Saturday 24 March 2018

We were just heartbroken when our boy died but his spirit

Neville Sexton has written a book to keep the memory of his tragic son Craig alive, says Denise Smith

Denise Smith

The loss of a child is inconceivable for any parent but for Barbara and Neville Sexton, it was the reality they faced when their six-year-old son Craig, was diagnosed with a terminal and inoperable brain tumour.

On that day, Monday June 26 2006, their contented life in Gorey, Co Wexford was shattered forever. Their only son’s death had been predicted and just four months later Craig lost his battle for life.

Now, five years on, Neville has captured the essence of Craig’s short but remarkable life in his book, ‘Craig: The Boy Who Lives’. The unfathomable loss was still tangible when the author spoke to the SWM about Craig’s heart-rendering story.

Giddy, mischievous and funloving, Craig or ‘Spud’ as his Dad liked to nickname him, was a constant flurry of activity. A witty and mischievous child, Craig’s endearing nature was infectious.

Whether he was bounding through the woods with his Dad or playing tricks on his Nanny; hosing her down on the frontgarden, Craig bewitched everyone he came into contact with.

In June 2006 however, everything changed. Barbara and Neville had begun to notice that Craig’s movements had become awkward and off balance. But it was a trip to the playground that signalled a serious problem “Barbara had taken Craig to the park when he became trapped in a swing; he became dizzy and disorientated and couldn’t lift his head,” the Wexford father recalls.

Concerned for their son, Barbara and Neville went to Tallaght Hospital, where doctors quickly dismissed Craig’s symptoms as hay-fever.

“We knew it was something more serious and we told them no way, we are not going anywhere,” Neville explains.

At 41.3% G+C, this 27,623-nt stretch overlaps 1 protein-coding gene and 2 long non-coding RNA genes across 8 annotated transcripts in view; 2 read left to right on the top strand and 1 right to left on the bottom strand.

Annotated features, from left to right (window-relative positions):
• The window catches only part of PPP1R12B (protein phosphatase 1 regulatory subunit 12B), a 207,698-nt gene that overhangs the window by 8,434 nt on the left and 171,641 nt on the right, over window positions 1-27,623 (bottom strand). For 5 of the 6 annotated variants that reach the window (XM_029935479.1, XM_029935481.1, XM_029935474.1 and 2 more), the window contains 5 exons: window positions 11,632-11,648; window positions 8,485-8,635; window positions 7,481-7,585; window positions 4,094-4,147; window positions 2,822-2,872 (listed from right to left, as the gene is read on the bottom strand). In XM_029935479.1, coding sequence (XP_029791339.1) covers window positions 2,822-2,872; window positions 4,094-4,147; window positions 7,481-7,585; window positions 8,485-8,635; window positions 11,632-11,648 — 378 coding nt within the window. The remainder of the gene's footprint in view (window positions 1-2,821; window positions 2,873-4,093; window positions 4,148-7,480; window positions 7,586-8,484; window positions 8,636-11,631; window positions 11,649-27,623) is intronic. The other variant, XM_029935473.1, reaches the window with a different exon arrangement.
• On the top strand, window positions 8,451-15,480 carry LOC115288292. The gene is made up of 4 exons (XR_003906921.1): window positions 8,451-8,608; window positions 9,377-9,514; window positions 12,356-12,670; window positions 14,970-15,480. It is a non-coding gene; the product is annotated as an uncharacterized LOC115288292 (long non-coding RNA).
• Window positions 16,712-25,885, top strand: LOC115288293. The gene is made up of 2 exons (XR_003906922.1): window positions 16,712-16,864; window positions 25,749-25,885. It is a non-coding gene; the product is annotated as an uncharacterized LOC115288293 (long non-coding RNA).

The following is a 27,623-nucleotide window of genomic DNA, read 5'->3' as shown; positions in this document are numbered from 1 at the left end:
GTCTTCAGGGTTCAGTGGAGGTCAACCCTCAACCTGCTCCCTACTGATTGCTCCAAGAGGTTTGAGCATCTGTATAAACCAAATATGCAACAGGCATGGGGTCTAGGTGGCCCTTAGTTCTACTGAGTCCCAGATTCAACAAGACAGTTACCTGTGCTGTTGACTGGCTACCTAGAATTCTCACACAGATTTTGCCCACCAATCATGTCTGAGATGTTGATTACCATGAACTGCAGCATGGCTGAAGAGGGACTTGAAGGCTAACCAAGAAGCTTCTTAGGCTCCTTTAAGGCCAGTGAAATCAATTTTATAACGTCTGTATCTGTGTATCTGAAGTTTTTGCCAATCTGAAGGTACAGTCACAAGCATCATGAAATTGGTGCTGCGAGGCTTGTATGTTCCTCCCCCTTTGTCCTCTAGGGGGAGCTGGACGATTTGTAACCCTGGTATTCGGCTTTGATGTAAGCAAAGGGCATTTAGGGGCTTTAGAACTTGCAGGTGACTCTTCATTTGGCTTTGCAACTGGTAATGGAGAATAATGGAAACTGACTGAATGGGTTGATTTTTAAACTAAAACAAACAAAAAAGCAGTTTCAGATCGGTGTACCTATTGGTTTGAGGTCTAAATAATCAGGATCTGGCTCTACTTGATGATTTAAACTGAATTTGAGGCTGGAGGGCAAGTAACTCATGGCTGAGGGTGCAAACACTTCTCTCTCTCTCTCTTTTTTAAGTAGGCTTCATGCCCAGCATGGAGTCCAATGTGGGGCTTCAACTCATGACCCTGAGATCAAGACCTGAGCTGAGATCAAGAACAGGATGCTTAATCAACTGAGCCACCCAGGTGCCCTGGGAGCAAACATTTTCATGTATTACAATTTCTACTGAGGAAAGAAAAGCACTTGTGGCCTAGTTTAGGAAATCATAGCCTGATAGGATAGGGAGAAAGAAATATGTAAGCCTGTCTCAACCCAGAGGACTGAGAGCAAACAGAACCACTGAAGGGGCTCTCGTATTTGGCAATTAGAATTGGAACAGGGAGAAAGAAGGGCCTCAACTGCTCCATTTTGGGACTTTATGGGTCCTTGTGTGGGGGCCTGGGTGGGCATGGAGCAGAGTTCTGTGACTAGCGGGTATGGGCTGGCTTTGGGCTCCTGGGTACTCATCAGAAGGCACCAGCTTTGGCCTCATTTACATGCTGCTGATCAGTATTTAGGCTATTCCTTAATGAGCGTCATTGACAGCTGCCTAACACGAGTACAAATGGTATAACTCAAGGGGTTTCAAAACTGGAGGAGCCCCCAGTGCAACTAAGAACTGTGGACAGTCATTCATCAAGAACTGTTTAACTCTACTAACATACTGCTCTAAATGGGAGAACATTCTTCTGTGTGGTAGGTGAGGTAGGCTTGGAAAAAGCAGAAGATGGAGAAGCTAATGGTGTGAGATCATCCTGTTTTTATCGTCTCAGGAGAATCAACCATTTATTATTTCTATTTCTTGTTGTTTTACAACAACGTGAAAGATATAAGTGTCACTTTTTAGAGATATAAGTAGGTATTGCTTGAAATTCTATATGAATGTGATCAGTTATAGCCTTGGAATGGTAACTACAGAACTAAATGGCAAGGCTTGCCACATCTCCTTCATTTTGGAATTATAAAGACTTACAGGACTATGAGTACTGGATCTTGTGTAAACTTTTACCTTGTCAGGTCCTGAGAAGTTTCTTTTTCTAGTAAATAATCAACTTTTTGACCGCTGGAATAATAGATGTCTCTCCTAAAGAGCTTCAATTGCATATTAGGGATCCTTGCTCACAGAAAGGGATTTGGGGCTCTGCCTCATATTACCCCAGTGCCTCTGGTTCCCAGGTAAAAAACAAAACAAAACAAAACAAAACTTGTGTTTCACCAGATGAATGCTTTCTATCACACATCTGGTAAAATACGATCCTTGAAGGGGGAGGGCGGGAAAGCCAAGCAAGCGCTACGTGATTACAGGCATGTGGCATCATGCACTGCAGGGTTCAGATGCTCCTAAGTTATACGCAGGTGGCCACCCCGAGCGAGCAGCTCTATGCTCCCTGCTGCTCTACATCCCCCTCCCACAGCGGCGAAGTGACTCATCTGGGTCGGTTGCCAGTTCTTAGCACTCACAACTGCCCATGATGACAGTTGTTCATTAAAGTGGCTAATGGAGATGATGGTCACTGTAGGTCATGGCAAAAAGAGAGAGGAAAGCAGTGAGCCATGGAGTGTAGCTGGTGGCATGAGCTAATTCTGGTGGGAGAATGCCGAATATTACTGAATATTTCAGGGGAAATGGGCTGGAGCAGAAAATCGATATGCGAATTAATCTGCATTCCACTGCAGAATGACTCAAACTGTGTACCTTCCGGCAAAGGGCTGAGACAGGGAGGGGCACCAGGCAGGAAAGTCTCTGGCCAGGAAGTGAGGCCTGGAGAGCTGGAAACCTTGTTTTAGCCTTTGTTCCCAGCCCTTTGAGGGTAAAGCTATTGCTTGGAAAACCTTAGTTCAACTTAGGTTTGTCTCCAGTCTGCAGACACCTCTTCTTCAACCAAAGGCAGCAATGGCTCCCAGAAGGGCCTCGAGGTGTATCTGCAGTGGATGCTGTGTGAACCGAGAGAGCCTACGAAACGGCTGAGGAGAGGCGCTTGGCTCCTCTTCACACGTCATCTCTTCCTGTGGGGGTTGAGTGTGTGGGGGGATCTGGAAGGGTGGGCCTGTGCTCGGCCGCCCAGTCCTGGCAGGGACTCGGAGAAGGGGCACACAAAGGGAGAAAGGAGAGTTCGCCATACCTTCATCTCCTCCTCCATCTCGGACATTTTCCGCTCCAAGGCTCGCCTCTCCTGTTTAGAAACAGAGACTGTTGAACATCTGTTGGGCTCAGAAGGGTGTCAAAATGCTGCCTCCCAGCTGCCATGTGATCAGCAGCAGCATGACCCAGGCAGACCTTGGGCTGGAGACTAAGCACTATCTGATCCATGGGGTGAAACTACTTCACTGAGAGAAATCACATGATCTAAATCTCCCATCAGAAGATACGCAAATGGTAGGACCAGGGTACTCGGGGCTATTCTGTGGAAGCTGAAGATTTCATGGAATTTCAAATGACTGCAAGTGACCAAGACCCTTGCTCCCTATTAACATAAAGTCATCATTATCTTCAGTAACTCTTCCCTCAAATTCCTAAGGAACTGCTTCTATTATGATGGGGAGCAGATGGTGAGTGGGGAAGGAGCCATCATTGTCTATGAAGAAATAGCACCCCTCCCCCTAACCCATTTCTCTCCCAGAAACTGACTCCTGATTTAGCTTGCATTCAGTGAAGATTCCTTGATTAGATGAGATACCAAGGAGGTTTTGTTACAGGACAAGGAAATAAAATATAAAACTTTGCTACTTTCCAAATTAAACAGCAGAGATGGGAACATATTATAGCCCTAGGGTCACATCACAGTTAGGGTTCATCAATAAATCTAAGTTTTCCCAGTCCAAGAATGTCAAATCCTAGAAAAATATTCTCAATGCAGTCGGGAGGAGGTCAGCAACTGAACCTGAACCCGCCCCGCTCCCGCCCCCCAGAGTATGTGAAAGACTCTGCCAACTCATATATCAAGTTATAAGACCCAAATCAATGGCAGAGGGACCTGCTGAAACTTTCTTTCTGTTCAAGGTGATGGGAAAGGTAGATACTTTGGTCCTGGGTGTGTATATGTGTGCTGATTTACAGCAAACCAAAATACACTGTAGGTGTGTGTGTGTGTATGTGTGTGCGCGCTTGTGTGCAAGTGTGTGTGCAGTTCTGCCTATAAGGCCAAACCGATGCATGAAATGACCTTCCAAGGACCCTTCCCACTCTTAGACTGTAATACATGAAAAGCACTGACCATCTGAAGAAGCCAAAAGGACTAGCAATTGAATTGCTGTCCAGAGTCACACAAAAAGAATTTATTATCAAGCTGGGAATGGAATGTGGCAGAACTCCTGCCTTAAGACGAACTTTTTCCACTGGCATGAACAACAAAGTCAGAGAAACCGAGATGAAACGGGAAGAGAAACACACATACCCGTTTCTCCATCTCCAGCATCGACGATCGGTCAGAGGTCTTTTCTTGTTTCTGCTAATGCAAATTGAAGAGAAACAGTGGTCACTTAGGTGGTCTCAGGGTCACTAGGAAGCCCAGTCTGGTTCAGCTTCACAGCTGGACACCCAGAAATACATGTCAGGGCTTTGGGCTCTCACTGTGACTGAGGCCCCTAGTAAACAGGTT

After a series of tests, a CAT scan was ordered but nothing could have prepared them for the news they received.

“The doctor told us he had a 5cm brain tumour and that he was going to die. I could not believe it, Barbara was inconsolable.”

There was nothing to ease the pain as a leading oncologist estimated Craig had just seven to nine months left to live. “It was a crushing blow, the worst time,” says Neville.

“Maybe it was naivety but I had a fight back in me I believed he could beat the odds I could not accept that he only had seven to nine months to live.”

Craig immediately underwent radiotherapy which would prolong his life but the treatment was very aggressive and Craig was constantly sick.

Family life continued as best it could and Craig’s determined parents refused to surrender to the illness.

“I used to put him to bed every night and I told him to imagine little soldiers beating down his lump, I was convinced he was going to beat it, he was an exceptional child.”

But in the first few weeks of October the disease worsened, forcing the gorgeous six-year-old into a wheelchair when his legs failed. The savage disease continued to ravage the Wexford boy’s body with un-relenting ferocity.

Despite Craig’s immense suffering, his indomitable spirit never relented to the disease, says Neville: “A week before he passed away I was carrying him to the toilet when he said to me ‘Daddy I am going to beat this lump no matter what’, his personality and strength of character was amazing.”

On November 2 Craig died in his parents’ arms. Neville recalls: “Myself and Barbara were with him; I read him his final story about walking to the other side.”

But even in death Neville refused to believe it was the end. “I did not want to believe it, it was too much of a nightmare. It was apocalyptic, it was the end of everything we knew. The moment he passed away I knew there had to be more to it. He had to live on.”

Rebuilding their life has been a very slow and painful process for both the heartbroken parents, but the birth of their now two-yearold son Dean has given the couple solace in their suffering.

For Neville, Craig still lives on, his presence witnessed by Neville himself on several occasions. In the darkest times Craig has reached out to his father and given him comfort.

“He has made me a better person his strength of will and mischievous still lives on. He had such a short life but left such a mark.”

Craig: The Boy Who Lives is available in all good bookshops nationwide now.

Sunday World Magazine

Life Newsletter

Our digest of the week's juiciest lifestyle titbits.

Editors Choice

Also in Life